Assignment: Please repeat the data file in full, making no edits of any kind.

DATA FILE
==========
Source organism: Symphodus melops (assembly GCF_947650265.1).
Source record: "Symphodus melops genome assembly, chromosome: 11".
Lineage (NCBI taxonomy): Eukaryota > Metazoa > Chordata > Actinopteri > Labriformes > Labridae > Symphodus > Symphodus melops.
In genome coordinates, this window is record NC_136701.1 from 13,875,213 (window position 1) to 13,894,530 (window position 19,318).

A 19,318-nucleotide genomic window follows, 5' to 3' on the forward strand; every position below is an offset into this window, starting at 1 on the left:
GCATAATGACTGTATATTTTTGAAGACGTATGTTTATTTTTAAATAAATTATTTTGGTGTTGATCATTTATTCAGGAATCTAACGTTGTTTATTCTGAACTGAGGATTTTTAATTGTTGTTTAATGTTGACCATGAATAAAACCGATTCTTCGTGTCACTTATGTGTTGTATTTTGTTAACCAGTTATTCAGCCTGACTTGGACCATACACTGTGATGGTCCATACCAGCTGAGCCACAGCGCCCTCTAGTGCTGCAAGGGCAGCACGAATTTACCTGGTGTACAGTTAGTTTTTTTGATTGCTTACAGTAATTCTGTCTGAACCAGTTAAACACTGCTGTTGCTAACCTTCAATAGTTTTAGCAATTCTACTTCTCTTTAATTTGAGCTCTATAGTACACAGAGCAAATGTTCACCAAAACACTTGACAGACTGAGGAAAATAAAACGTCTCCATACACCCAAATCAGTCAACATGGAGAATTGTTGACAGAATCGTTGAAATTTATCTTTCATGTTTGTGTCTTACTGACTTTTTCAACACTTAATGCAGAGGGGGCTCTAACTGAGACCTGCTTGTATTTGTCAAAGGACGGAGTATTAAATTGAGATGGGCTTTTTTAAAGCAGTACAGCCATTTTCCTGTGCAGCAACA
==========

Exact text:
Source organism: Symphodus melops (assembly GCF_947650265.1).
Source record: "Symphodus melops genome assembly, chromosome: 11".
Lineage (NCBI taxonomy): Eukaryota > Metazoa > Chordata > Actinopteri > Labriformes > Labridae > Symphodus > Symphodus melops.
In genome coordinates, this window is record NC_136701.1 from 13,875,213 (window position 1) to 13,894,530 (window position 19,318).

A 19,318-nucleotide genomic window follows, 5' to 3' on the forward strand; every position below is an offset into this window, starting at 1 on the left:
GCATAATGACTGTATATTTTTGAAGACGTATGTTTATTTTTAAATAAATTATTTTGGTGTTGATCATTTATTCAGGAATCTAACGTTGTTTATTCTGAACTGAGGATTTTTAATTGTTGTTTAATGTTGACCATGAATAAAACCGATTCTTCGTGTCACTTATGTGTTGTATTTTGTTAACCAGTTATTCAGCCTGACTTGGACCATACACTGTGATGGTCCATACCAGCTGAGCCACAGCGCCCTCTAGTGCTGCAAGGGCAGCACGAATTTACCTGGTGTACAGTTAGTTTTTTTGATTGCTTACAGTAATTCTGTCTGAACCAGTTAAACACTGCTGTTGCTAACCTTCAATAGTTTTAGCAATTCTACTTCTCTTTAATTTGAGCTCTATAGTACACAGAGCAAATGTTCACCAAAACACTTGACAGACTGAGGAAAATAAAACGTCTCCATACACCCAAATCAGTCAACATGGAGAATTGTTGACAGAATCGTTGAAATTTATCTTTCATGTTTGTGTCTTACTGACTTTTTCAACACTTAATGCAGAGGGGGCTCTAACTGAGACCTGCTTGTATTTGTCAAAGGACGGAGTATTAAATTGAGATGGGCTTTTTTAAAGCAGTACAGCCATTTTCCTGTGCAGCAACA